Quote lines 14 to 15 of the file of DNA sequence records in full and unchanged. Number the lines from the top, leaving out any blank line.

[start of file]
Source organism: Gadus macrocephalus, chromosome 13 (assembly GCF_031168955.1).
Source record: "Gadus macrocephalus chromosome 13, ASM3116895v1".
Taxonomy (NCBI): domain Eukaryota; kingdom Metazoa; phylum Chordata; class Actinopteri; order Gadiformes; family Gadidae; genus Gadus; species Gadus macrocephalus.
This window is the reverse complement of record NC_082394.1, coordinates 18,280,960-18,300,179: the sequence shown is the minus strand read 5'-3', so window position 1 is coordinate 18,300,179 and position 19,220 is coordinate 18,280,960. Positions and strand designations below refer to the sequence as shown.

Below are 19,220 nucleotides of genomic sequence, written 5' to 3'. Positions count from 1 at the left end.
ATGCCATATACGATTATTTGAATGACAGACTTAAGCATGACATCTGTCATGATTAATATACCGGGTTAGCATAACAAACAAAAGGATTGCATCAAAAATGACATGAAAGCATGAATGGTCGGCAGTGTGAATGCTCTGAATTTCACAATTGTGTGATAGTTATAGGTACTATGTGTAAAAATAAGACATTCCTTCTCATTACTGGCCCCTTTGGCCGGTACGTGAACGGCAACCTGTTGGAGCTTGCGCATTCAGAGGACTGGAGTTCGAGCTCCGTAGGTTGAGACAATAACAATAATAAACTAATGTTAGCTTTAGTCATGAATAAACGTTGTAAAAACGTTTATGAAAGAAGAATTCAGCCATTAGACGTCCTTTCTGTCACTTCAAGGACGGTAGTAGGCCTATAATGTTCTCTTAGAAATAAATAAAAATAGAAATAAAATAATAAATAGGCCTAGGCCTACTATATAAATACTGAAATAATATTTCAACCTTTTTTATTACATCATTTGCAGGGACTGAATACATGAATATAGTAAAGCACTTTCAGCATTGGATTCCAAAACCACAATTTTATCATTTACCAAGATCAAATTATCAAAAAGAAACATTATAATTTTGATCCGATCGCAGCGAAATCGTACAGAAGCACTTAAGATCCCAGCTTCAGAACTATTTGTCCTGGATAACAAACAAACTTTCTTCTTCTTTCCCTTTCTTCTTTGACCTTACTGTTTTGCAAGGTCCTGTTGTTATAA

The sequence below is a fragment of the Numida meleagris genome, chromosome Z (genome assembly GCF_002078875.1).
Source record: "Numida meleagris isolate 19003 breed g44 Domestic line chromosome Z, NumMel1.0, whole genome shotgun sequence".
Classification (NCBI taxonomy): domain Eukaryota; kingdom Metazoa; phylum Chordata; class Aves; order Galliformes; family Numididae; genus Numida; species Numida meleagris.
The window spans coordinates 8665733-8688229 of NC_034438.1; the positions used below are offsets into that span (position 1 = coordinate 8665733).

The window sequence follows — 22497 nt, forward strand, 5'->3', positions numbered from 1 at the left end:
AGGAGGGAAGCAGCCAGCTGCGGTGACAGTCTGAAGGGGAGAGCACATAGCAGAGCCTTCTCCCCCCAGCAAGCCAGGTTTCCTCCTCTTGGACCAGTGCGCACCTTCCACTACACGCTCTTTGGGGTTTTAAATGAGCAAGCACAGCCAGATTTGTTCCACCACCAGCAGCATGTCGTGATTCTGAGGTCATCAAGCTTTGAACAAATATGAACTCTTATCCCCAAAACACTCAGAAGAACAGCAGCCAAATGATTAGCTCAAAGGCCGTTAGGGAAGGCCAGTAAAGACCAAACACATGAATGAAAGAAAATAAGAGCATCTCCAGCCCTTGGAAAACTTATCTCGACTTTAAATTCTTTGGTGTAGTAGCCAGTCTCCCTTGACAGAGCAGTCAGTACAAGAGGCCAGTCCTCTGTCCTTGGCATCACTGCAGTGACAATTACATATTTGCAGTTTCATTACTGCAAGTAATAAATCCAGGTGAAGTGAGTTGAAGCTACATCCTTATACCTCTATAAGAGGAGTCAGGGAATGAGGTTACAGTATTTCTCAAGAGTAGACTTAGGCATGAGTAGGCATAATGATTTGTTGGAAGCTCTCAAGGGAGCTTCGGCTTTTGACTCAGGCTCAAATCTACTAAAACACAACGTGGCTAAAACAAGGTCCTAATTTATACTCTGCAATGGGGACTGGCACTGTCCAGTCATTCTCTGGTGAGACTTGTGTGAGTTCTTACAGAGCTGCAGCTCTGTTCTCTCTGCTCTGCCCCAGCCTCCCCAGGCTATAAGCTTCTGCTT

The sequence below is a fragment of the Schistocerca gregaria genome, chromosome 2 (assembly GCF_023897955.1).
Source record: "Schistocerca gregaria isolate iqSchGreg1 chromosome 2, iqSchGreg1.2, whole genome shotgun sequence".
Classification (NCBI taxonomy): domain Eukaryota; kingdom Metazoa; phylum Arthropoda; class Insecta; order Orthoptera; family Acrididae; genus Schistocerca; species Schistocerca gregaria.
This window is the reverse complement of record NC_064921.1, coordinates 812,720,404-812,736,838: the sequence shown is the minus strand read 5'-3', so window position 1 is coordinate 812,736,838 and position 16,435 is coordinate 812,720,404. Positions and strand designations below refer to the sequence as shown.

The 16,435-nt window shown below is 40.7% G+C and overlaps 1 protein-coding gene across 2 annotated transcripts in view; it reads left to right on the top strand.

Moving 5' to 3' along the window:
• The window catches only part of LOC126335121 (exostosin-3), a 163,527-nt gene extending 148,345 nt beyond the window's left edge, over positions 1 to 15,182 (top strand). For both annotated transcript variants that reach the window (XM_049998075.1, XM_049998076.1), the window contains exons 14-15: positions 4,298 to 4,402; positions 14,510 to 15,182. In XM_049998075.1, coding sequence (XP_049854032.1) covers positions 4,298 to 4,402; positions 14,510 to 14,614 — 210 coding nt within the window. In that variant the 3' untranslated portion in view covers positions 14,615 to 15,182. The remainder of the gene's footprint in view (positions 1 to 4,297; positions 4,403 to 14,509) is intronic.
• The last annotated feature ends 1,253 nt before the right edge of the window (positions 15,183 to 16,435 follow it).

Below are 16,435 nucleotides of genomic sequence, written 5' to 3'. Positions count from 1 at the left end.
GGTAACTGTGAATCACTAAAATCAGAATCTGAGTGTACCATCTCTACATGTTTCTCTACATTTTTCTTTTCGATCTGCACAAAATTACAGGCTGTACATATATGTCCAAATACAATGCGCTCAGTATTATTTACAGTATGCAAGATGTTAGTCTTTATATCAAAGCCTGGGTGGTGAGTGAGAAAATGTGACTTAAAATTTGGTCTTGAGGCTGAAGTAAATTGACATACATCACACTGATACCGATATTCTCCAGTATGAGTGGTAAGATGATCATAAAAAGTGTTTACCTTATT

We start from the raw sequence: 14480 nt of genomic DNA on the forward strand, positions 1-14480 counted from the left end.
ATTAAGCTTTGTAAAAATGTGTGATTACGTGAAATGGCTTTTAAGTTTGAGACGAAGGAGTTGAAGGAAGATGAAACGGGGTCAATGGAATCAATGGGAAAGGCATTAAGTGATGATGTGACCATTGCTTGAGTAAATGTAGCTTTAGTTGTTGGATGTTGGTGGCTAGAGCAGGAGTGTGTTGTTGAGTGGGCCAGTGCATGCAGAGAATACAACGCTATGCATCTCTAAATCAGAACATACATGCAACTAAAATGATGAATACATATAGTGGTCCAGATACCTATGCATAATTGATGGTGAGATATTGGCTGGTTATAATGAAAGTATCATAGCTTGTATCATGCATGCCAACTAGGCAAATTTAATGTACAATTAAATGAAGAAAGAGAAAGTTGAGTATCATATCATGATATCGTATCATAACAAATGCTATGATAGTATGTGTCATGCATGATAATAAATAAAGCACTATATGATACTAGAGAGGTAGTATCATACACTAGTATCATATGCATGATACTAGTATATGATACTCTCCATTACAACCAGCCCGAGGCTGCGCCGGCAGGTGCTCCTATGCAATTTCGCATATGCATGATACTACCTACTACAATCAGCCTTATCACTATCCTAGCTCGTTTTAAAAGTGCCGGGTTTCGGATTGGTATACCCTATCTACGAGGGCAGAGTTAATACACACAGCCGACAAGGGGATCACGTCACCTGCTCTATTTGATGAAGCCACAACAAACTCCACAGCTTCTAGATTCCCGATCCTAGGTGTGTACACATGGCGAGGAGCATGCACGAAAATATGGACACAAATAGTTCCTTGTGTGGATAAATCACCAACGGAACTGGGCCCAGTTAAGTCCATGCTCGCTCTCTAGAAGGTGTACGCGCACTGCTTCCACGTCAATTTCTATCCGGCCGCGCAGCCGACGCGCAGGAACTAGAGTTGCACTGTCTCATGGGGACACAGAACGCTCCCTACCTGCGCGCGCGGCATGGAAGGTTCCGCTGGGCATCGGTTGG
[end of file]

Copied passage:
Source record: "Schistocerca gregaria isolate iqSchGreg1 chromosome 2, iqSchGreg1.2, whole genome shotgun sequence".
Classification (NCBI taxonomy): domain Eukaryota; kingdom Metazoa; phylum Arthropoda; class Insecta; order Orthoptera; family Acrididae; genus Schistocerca; species Schistocerca gregaria.